Take the 2-minute tour ×
Stack Overflow is a question and answer site for professional and enthusiast programmers. It's 100% free, no registration required.

I'm quite puzzled with reading files in Node.js.

fs.open('./start.html', 'r', function(err, fileToRead){
    if (!err){
        fs.readFile(fileToRead, {encoding: 'utf-8'}, function(err,data){
            if (!err){
            console.log('received data: ' + data);
            response.writeHead(200, {'Content-Type': 'text/html'});
            response.write(data);
            response.end();
            }else{
                console.log(err);
            }
        });
    }else{
        console.log(err);
    }
});

File 'start.html' is in the same directory with file that tries to open and read it.

However, in console i get:

{ [Error: ENOENT, open './start.html'] errno: 34, code: 'ENOENT', path: './start.html' }

Any ideas?

share|improve this question
1  
Chances are the file isn't where you/the code thinks it is. If the file is in the same directory as the script, try: path.join(__dirname, 'start.html') –  dc5 Aug 22 '13 at 16:51
    
Can you console.log("__dirname: " + __dirname); right before you output err? That will tell what directory is local for your executable at that moment. There are things you can do to change your location and maybe you are hitting that, maybe the code isn't operating at the __dirname where you think it is. –  Brian Aug 22 '13 at 17:17
    
The file needs to be in the same directory that you run the node process from. So if the file is in dir/node/index.html and so is your app.js file but you do: node /dir/node/app.js Then you receive an error. dc5's solution should do the trick. –  eshortie Aug 22 '13 at 17:22
    
Yep! It works now. Many thanks! –  Eugene Kostrikov Aug 22 '13 at 17:49
    
You should close this question, or supply your edit as an answer and accept it. –  ChrisCM Aug 23 '13 at 13:20

2 Answers 2

up vote 15 down vote accepted

Use path.join(__dirname, '/start.html');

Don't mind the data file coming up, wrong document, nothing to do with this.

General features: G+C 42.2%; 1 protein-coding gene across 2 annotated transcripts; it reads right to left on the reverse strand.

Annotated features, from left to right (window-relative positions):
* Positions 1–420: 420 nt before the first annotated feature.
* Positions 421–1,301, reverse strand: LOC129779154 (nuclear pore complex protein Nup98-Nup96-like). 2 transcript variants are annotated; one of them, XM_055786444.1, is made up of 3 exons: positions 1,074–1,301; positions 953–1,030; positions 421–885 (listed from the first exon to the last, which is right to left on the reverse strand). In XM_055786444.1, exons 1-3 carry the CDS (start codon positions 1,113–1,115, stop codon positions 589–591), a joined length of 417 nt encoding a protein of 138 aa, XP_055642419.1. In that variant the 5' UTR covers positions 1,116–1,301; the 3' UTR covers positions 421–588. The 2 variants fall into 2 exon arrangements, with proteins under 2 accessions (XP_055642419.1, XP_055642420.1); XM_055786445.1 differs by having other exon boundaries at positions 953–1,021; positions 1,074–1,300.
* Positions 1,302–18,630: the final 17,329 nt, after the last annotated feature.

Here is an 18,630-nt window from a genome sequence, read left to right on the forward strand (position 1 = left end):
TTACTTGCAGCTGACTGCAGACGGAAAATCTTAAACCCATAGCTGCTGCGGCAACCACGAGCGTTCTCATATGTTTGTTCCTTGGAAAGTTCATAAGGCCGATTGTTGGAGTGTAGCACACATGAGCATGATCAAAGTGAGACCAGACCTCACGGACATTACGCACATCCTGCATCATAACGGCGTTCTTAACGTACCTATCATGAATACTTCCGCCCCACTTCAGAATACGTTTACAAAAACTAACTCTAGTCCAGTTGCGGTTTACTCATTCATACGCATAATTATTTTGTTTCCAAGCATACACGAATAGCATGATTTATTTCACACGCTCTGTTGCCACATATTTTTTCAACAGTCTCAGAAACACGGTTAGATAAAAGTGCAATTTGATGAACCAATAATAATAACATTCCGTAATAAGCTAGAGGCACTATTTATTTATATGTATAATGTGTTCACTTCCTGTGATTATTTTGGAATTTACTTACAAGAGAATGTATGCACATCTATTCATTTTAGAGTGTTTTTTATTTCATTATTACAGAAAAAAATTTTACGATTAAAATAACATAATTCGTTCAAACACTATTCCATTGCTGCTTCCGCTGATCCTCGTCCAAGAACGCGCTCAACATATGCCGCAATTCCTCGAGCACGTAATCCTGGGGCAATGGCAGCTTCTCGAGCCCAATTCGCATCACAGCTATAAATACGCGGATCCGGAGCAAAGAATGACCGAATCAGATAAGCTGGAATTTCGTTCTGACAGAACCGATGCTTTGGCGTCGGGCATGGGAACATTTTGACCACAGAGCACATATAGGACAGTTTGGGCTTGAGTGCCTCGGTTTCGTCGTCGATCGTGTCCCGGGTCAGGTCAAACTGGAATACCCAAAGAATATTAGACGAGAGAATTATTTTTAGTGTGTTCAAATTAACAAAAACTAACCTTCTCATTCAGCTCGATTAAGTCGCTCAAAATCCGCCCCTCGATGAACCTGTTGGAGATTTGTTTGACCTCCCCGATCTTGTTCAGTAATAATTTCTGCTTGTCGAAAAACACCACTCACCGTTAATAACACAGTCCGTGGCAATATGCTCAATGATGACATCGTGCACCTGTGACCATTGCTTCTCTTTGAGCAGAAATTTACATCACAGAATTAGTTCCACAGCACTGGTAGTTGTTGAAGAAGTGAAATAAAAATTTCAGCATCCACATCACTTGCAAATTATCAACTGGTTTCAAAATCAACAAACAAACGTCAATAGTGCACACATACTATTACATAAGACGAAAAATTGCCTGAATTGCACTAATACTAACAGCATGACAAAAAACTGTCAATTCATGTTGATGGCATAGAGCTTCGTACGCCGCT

var fs = require('fs');
var path = require('path');

var filePath = path.join(__dirname, 'start.html');

fs.readFile(filePath, {encoding: 'utf-8'}, function(err,data){
    if (!err){
    console.log('received data: ' + data);
    response.writeHead(200, {'Content-Type': 'text/html'});
    response.write(data);
    response.end();
    }else{
        console.log(err);
    }

});

Thanks to dc5.

share|improve this answer
    
Also see readFileSync to avoid the callback. –  Aram Kocharyan Jun 10 at 11:59
    
@AramKocharyan Never use *Sync functions in async code. This will lock entire app until the file is read. *Sync functions are designed to be used on app start up, e.g. in modules system. –  Eugene Kostrikov Jun 10 at 14:10
    
Yeah in my case it was a grunt task. –  Aram Kocharyan Jun 13 at 0:08
1  
There is a typo error in your code sample, your path.join is useless, use , instead of + –  Yves M. Jul 25 at 15:28
    
Oh.. Thanks! Fixing that. –  Eugene Kostrikov Jul 25 at 19:27
var fs = require('fs');
var path = require('path');

exports.testDir = path.dirname(__filename);
exports.fixturesDir = path.join(exports.testDir, 'fixtures');
exports.libDir = path.join(exports.testDir, '../lib');
exports.tmpDir = path.join(exports.testDir, 'tmp');
exports.PORT = +process.env.NODE_COMMON_PORT || 12346;

// Read File
fs.readFile(exports.tmpDir+'/start.html', 'utf-8', function(err, content) {
  if (err) {
    got_error = true;
  } else {
    console.log('cat returned some content: ' + content);
    console.log('this shouldn\'t happen as the file doesn\'t exist...');
    //assert.equal(true, false);
  }
});
share|improve this answer

Your Answer

 
discard

By posting your answer, you agree to the privacy policy and terms of service.

Not the answer you're looking for? Browse other questions tagged or ask your own question.